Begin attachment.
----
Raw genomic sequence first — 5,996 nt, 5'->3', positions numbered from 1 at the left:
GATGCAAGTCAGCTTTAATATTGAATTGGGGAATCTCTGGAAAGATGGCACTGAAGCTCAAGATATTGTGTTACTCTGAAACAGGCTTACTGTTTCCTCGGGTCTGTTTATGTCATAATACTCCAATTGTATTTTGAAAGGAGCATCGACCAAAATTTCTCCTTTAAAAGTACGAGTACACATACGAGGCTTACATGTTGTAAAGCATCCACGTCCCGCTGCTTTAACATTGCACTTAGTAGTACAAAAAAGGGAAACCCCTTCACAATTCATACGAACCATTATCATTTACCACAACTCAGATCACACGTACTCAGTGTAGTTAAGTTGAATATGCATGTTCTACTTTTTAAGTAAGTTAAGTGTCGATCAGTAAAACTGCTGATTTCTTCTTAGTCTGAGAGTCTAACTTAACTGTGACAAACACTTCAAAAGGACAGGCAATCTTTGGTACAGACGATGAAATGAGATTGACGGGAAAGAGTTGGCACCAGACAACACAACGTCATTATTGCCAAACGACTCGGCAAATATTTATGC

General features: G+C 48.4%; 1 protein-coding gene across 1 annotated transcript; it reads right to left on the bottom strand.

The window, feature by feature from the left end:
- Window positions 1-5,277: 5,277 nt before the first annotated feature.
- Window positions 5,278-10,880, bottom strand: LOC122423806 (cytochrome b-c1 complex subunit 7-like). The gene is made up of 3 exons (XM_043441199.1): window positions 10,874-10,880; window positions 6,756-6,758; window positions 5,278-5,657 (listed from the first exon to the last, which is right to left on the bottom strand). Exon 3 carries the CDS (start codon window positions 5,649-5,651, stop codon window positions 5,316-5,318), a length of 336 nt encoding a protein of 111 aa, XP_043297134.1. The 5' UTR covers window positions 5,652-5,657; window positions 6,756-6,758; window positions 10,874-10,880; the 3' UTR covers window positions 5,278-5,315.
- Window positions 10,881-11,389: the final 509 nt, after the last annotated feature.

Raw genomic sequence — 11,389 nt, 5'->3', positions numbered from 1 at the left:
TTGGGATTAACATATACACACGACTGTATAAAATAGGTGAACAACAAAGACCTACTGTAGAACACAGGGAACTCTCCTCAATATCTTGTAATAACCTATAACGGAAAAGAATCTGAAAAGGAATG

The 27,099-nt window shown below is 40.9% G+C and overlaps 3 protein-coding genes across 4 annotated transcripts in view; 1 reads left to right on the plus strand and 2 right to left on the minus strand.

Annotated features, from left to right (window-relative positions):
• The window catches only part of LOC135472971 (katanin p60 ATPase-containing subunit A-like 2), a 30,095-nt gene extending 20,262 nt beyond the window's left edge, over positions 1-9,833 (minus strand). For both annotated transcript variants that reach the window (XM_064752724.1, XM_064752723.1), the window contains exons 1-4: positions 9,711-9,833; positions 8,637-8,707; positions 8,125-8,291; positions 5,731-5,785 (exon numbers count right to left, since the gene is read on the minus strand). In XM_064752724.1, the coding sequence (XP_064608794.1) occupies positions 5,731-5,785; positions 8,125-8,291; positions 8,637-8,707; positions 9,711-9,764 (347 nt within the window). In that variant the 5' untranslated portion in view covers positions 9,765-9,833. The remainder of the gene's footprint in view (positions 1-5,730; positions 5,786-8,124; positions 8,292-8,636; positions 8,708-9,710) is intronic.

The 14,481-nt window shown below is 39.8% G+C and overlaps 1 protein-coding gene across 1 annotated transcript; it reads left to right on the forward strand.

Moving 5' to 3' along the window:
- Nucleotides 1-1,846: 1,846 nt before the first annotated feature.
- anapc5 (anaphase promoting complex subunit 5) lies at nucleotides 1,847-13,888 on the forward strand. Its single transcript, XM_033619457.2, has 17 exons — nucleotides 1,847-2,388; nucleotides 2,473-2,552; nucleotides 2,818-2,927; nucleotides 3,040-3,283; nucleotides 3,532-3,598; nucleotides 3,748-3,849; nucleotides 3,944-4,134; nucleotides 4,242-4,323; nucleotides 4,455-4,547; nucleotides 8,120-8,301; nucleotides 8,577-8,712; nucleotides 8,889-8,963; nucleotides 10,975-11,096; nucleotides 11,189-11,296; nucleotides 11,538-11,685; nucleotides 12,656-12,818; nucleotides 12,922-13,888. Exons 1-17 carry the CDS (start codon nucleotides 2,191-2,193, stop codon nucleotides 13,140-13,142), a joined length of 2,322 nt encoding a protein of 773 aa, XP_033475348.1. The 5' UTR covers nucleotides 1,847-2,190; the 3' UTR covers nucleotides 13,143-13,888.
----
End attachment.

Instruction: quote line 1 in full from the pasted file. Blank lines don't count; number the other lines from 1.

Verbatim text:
Raw genomic sequence first — 5,996 nt, 5'->3', positions numbered from 1 at the left: